Thursday, 27 May 2010

Stuart Syvret Syvret is of the mould of Thomas Payne

I love the man that can smile in trouble, that can gather strength from distress, and grow brave by reflection. 'Tis the business of little minds to shrink; but he whose heart is firm, and whose conscience approves his conduct, will pursue his principles unto death. (Thomas Paine)

I see that the "Sage of Mont Gras d'Eau" has another letter in the paper. That is the retired psychiatrist, Dr Joseph Labia, with a letter entitled "Revolutionary change with caution". Dr Labia writes:

Stuart Syvret Syvret is of the mould of Thomas Payne, author of the Rights of Man (the equivalent of today's -human rights, and unrelated to duties). Revolutionary changes have to be introduced cautiously, as was well documented by what happened in the French and Russian Revolutions, i.e., the birth of tyrannies. In order to work, the intended changed need to have popular backing, run with the grain of a society, besides being practical and equitable.

Dr Labia (retired psychiatrist, with perhaps a compulsive habit of letter writing) is known for his short letters to the Jersey Evening Post, which come over as almost a collection of aphorisms from a wise man, which is clearly how the writer sees himself. But he does not check his facts very well indeed, or he would known that Paine's name is usually given as "Paine", not Payne.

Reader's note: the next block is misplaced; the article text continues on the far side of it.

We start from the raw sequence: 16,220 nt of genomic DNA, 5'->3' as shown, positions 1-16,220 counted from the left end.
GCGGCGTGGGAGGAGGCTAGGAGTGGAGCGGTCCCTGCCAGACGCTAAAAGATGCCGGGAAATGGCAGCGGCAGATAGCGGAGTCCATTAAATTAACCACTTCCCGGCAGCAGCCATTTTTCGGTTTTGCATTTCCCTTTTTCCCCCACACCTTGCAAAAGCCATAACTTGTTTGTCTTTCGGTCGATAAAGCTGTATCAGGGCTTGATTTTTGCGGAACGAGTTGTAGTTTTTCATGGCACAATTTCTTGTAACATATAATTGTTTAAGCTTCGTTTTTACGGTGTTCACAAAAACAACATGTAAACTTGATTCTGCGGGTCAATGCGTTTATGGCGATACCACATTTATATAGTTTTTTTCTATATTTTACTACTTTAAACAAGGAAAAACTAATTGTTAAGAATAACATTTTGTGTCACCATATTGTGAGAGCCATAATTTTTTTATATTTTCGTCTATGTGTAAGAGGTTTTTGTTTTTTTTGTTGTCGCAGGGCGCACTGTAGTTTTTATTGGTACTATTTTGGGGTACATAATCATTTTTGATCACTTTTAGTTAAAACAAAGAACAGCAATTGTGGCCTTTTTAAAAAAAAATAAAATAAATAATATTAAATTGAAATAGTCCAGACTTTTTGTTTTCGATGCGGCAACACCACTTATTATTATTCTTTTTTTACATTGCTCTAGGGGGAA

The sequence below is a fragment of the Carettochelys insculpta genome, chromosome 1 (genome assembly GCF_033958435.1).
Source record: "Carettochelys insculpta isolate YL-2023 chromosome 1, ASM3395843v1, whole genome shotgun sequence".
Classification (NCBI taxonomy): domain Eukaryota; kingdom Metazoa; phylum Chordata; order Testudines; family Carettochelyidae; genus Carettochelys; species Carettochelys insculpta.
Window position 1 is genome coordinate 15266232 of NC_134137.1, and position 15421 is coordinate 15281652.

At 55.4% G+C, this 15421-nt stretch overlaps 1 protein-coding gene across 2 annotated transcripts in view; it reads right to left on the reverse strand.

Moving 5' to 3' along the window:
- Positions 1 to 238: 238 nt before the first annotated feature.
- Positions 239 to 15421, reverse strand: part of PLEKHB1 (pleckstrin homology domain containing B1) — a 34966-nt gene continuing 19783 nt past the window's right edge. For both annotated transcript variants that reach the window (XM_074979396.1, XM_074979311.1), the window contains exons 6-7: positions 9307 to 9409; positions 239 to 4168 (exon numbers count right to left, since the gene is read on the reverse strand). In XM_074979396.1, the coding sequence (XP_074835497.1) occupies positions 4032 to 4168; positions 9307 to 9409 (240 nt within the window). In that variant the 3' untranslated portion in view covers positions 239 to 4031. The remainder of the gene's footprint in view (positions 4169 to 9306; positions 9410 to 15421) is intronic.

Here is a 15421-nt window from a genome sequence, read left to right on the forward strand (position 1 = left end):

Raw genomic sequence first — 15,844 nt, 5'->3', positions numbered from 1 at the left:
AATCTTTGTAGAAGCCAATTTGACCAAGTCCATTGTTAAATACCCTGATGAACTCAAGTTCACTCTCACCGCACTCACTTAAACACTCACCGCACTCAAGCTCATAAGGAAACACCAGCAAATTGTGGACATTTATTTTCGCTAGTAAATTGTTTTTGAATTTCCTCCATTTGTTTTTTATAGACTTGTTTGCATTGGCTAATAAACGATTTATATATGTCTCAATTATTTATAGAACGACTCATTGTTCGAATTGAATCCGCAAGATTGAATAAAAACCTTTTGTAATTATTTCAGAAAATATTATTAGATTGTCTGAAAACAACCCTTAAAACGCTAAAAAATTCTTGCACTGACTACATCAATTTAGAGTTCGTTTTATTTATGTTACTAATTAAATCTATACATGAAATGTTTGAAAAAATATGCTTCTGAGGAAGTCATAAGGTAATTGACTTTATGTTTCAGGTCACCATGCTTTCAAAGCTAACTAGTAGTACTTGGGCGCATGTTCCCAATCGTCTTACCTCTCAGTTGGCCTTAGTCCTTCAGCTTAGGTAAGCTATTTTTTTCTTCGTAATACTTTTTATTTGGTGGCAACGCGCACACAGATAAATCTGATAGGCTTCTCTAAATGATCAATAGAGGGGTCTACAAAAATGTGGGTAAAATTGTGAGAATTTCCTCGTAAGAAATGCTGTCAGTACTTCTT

Well, let's see how Thomas Paine acquits himself of duties. With "The Crisis", written when the Americans were struggling for freedom from an oppressive, and quite irresponsible British government (no duties there, except those that were taxes!), Paine wrote:

The summer soldier and the sunshine patriot will, in this crisis, shrink from the service of their country; but he that stands it now, deserves the love and thanks of man and woman. Tyranny, like hell, is not easily conquered; yet we have this consolation with us, that the harder the conflict, the more glorious the triumph. What we obtain too cheap, we esteem too lightly: it is dearness only that gives every thing its value.

This is not just a call to arms, it is a call to service, a clarion call upon the duties of the patriot. Paine is not saying that the patriot only has "rights", but that that there is also a duty to "the service of their country". This is a thread running throughout his writings on the matter - "Those who expect to reap the blessings of freedom must, like men, undergo the fatigue of supporting it. "

Paine was certainly an advocate of cautious revolutionary change. This is what he said about government:

It is the nature and intention of a constitution to prevent governing by party, by establishing a common principle that shall limit and control the power and impulse of party, and that says to all parties, thus far shalt thou go and no further. But in the absence of a constitution, men look entirely to party; and instead of principle governing party, party governs principle.

So what did he have to say about rights? Paine argued that it was the duty of the State to care for the elderly - "at sixty his labour ought to be over, at least from direct necessity. It is painful to see old age working itself to death, in what are called civilised countries, for daily bread." He argued that the State should provide a pension, not charity, so "not as a matter of grace and favour, but of right".